Teachers at the Grand Center Arts Academy charter school have begun the unionization process that could end with their being represented by the American Federation of Teachers.
The union said Wednesday that 80 percent of the staff of about 65 members at the academy have signed cards saying they want to be represented by the AFT. Ray Cummings, vice president for political education for Local 420 of the union, which also represents teachers in the St. Louis city schools, said teachers at the school approached the union to talk about representation.
He said teachers there plan to air their concerns publicly at a news conference later in the week, but he did give a general characterization of what they would be looking for in a union contract.
“They’re looking forward to working with the board to come to a mutually agreed upon contract that reflects their combined vision for what makes a student-centered, pro-teacher environment that will retain and attract the most talented educators in the area,” Cummings said.
Asked whether staff members feel they have not been treated well, he responded:
“I don’t know that I would characterize it as ill-treated. They just look forward to having a voice in decisions that are made regarding their students’ learning environment.”
Cummings said he could not give more detailed information about concerns by the staff, but he added that AFT representation has led to what he called “successes” at other charter schools around the country.
Grand Center Arts Academy is one of five locations run by Confluence charter schools in St. Louis, but it is distinct from the other four. It is sponsored by Saint Louis University; the other Confluence schools are sponsored by the University of Missouri-Columbia.
In a statement, Confluence said it was told on Tuesday that “some teachers and staff have expressed an interest in joining the American Federation of Teachers union.” It also disputed talk that teachers were unhappy about dismissal practices.
The statement added:
“Confluence currently does not have unions or collective bargaining agreements at any of its locations; rather, each teacher is employed under his or her own individual employment agreement. Confluence policies and regulations provide appropriate due process protections for teachers and staff in the case of termination.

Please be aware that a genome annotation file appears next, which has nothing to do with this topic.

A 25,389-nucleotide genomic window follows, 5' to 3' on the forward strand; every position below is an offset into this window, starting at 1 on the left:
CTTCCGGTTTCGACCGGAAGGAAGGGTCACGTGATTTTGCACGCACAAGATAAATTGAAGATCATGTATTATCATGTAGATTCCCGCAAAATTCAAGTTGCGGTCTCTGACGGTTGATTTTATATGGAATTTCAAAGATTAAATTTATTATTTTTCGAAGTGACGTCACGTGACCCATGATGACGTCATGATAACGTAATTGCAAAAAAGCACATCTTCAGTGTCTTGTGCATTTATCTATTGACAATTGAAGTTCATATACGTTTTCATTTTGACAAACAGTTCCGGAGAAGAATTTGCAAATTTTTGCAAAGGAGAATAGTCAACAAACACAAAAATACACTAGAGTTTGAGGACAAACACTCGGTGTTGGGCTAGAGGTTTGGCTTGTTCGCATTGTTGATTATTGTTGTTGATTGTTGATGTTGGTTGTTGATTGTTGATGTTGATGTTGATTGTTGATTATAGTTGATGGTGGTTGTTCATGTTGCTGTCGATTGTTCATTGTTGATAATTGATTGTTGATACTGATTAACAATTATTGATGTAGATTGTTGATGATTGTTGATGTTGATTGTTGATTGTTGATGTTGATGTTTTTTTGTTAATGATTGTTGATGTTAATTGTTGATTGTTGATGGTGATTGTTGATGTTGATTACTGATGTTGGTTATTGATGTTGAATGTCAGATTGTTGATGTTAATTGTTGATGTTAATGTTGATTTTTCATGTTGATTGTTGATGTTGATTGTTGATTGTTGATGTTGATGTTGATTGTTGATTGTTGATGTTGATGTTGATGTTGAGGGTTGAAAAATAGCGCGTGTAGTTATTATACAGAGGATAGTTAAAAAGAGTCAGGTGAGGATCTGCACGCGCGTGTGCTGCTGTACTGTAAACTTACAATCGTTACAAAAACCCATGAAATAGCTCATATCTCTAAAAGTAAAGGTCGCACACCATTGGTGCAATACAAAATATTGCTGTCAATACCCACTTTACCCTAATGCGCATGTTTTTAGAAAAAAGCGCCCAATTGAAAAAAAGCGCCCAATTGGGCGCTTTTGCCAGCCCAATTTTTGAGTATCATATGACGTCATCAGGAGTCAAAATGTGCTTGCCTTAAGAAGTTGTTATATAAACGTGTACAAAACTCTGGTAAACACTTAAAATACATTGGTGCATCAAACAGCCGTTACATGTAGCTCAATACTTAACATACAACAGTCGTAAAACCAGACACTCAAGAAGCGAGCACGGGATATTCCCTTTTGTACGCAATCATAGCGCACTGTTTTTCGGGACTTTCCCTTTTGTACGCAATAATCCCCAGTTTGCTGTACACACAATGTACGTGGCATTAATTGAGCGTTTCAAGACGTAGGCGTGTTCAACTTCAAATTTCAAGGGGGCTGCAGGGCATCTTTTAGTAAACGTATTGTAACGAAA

“Neither the board nor administration has received any complaints regarding the process used for the termination of teachers and staff at GCAA.
“Nevertheless, the Board of Directors will meet to discuss this development and the complex legal issues that apply. As always, we are committed to maintaining a positive work environment, and we will work with our employees in accordance with the law to exercise their rights to organize and bargain collectively, while focusing on the interests of our students, as well as the goals of our unique charter school environment.”
Steve Sanchez, an assistant vice president for academic affairs at SLU, said the university will take an arms-length approach to the union situation.
"As the state-authorized sponsor of Grand Center Arts Academy,” he said an in emailed statement, “Saint Louis University is not involved in day-to-day operations of the school, nor in the kind of negotiations typically associated with a teacher unionization effort. We are charged with oversight and evaluation of the GCAA Board of Directors, and with ensuring that GCAA meets its goals for student achievement and operational viability.
“Accordingly, we will monitor the responses of the board and school leadership to a unionization effort -- but as a sponsor we will not otherwise be involved."
Grand Center Arts Academy, located across from Powell Hall in midtown St. Louis, was founded in 2010 and currently serves about 740 students in grades six through 12. In addition to an academic curriculum, it emphasizes an arts curriculum that includes visual arts, theater, dance and music.
In the most recent MAP scores released last month by the state, the arts academy had 54 percent of their students scoring proficient or advanced in English, 20.9 percent in math and 58.5 percent in science.
As far as unionization of charters in Missouri is concerned, Cummings called the situation “somewhat uncharted waters.”
Doug Thaman, who heads the Missouri Charter Public School Association, said in an interview that his group doesn’t take a position one way or the other about unionization of charter school staffs. But, he said, schools should make sure that any contract they reach with teachers should be aligned with that school’s model of how it wants to teach students.
“Our focus,” he said, “is the goal of the school and the autonomy of the school to implement its model. That is what benefits kids and their education.”
Thaman said that because a school’s board is its ultimate authority, a union would negotiate with the board to come up with a contract. A charter school’s sponsor – SLU, in this case – functions as a monitor to make sure the school is complying with the terms of its charter.
A previous situation involving unions and charters came at Construction Careers Center, a defunct charter sponsored by the city school system. Teachers there wanted to be represented by the AFT, but they were unable to reach a contract. They did win a court case that said they had the right to seek good-faith bargaining.
The school has since been shut down.
Grand Center Arts Academy saw an earlier situation involving personnel in 2013, when the school’s founder, Lynne Glickert, was dismissed from her post as principal. Protest by parents led to her being brought back temporarily while the search for a new principal was conducted. The school takes note of her founding role on its website.